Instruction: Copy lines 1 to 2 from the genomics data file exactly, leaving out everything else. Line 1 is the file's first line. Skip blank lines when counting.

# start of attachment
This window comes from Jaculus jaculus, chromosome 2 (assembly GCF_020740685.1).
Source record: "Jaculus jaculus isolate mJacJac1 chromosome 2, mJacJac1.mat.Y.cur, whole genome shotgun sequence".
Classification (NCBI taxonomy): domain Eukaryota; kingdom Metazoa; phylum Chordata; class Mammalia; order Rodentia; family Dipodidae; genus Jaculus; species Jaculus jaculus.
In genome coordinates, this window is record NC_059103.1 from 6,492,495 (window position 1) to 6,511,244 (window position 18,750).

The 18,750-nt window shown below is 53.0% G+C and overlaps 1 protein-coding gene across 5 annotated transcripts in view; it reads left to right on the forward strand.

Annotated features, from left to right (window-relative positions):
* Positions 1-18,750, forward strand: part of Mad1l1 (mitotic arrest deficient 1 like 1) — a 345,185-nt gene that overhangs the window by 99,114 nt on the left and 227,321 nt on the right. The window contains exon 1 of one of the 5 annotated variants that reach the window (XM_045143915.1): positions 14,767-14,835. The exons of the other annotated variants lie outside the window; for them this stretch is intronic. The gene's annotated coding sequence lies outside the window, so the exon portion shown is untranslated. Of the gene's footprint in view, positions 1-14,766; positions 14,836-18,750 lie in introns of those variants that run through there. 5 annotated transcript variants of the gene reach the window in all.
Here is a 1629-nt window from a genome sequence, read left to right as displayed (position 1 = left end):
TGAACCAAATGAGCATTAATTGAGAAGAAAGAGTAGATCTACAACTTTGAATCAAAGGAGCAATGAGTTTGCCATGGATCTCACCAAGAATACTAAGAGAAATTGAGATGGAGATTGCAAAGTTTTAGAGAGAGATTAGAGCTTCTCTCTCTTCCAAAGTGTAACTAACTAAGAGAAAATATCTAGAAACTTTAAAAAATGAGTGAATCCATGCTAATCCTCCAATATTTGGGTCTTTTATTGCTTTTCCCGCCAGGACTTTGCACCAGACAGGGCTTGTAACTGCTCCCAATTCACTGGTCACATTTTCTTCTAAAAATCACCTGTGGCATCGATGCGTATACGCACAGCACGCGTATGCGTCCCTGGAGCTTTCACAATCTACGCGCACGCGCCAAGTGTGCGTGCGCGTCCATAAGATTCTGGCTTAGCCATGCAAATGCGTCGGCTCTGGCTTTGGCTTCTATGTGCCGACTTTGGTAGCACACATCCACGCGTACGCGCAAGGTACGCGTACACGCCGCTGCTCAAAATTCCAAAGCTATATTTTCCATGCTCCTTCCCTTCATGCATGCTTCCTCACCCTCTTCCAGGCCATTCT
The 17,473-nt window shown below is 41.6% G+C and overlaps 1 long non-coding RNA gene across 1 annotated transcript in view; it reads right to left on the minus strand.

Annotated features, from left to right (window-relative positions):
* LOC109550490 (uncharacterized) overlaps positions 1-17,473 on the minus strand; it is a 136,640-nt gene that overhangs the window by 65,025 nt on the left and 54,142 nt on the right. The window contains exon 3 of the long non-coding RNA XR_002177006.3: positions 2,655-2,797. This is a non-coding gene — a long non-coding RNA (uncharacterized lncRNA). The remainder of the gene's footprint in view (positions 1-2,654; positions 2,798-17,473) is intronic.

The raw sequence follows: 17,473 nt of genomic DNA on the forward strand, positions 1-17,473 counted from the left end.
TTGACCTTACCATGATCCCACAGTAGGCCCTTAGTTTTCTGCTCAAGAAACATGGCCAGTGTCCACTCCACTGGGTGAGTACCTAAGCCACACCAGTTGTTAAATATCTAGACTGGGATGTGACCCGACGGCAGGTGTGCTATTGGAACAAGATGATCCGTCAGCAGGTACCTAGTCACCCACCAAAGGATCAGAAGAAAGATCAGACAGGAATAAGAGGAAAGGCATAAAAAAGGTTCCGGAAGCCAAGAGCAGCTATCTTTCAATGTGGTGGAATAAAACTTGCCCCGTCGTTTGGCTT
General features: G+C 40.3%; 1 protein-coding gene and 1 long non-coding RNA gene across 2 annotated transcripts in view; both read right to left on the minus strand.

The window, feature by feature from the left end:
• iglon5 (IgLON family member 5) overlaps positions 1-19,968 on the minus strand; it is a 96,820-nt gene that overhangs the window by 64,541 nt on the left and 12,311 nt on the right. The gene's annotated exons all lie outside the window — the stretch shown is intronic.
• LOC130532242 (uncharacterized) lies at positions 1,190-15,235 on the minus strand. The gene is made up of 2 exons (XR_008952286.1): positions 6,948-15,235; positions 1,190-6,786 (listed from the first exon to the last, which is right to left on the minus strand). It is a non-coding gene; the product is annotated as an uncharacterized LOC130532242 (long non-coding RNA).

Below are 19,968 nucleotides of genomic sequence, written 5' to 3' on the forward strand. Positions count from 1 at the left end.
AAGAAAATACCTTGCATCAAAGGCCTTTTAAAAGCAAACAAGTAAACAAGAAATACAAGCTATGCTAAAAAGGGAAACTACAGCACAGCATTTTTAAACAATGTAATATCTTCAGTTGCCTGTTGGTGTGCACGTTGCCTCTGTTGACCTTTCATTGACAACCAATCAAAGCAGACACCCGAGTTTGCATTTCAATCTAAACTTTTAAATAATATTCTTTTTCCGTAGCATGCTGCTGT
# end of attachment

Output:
This window comes from Jaculus jaculus, chromosome 2 (assembly GCF_020740685.1).
Source record: "Jaculus jaculus isolate mJacJac1 chromosome 2, mJacJac1.mat.Y.cur, whole genome shotgun sequence".